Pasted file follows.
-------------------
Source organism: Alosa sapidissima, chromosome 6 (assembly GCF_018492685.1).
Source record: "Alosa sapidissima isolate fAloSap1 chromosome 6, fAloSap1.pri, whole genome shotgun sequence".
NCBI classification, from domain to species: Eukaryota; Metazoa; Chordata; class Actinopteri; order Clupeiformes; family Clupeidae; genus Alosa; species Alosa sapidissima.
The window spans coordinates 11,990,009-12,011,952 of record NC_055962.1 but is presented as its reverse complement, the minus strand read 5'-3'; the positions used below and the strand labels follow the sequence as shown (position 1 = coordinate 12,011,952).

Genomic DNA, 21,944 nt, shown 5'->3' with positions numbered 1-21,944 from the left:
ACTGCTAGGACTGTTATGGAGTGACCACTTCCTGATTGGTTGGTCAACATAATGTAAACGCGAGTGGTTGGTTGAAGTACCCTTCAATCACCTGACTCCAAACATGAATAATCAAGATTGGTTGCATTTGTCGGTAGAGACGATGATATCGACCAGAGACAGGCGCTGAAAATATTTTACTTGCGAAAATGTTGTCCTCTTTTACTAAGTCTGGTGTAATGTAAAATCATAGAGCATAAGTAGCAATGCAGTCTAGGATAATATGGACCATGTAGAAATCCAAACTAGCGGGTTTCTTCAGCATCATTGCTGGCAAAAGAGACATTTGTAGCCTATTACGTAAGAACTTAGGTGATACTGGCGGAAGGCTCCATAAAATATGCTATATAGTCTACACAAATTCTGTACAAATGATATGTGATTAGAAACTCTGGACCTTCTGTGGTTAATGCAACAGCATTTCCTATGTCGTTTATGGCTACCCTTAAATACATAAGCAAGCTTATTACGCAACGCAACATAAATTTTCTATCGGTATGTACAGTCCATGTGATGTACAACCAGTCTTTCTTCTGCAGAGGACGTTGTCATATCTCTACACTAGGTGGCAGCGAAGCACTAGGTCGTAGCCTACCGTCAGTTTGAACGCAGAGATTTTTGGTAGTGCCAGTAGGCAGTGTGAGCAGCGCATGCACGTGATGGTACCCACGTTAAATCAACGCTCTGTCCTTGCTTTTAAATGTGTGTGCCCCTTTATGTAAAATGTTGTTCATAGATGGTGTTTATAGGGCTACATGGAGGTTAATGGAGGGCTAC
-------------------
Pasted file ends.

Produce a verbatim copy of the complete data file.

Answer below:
Source organism: Alosa sapidissima, chromosome 6 (assembly GCF_018492685.1).
Source record: "Alosa sapidissima isolate fAloSap1 chromosome 6, fAloSap1.pri, whole genome shotgun sequence".
NCBI classification, from domain to species: Eukaryota; Metazoa; Chordata; class Actinopteri; order Clupeiformes; family Clupeidae; genus Alosa; species Alosa sapidissima.
The window spans coordinates 11,990,009-12,011,952 of record NC_055962.1 but is presented as its reverse complement, the minus strand read 5'-3'; the positions used below and the strand labels follow the sequence as shown (position 1 = coordinate 12,011,952).

Genomic DNA, 21,944 nt, shown 5'->3' with positions numbered 1-21,944 from the left:
ACTGCTAGGACTGTTATGGAGTGACCACTTCCTGATTGGTTGGTCAACATAATGTAAACGCGAGTGGTTGGTTGAAGTACCCTTCAATCACCTGACTCCAAACATGAATAATCAAGATTGGTTGCATTTGTCGGTAGAGACGATGATATCGACCAGAGACAGGCGCTGAAAATATTTTACTTGCGAAAATGTTGTCCTCTTTTACTAAGTCTGGTGTAATGTAAAATCATAGAGCATAAGTAGCAATGCAGTCTAGGATAATATGGACCATGTAGAAATCCAAACTAGCGGGTTTCTTCAGCATCATTGCTGGCAAAAGAGACATTTGTAGCCTATTACGTAAGAACTTAGGTGATACTGGCGGAAGGCTCCATAAAATATGCTATATAGTCTACACAAATTCTGTACAAATGATATGTGATTAGAAACTCTGGACCTTCTGTGGTTAATGCAACAGCATTTCCTATGTCGTTTATGGCTACCCTTAAATACATAAGCAAGCTTATTACGCAACGCAACATAAATTTTCTATCGGTATGTACAGTCCATGTGATGTACAACCAGTCTTTCTTCTGCAGAGGACGTTGTCATATCTCTACACTAGGTGGCAGCGAAGCACTAGGTCGTAGCCTACCGTCAGTTTGAACGCAGAGATTTTTGGTAGTGCCAGTAGGCAGTGTGAGCAGCGCATGCACGTGATGGTACCCACGTTAAATCAACGCTCTGTCCTTGCTTTTAAATGTGTGTGCCCCTTTATGTAAAATGTTGTTCATAGATGGTGTTTATAGGGCTACATGGAGGTTAATGGAGGGCTAC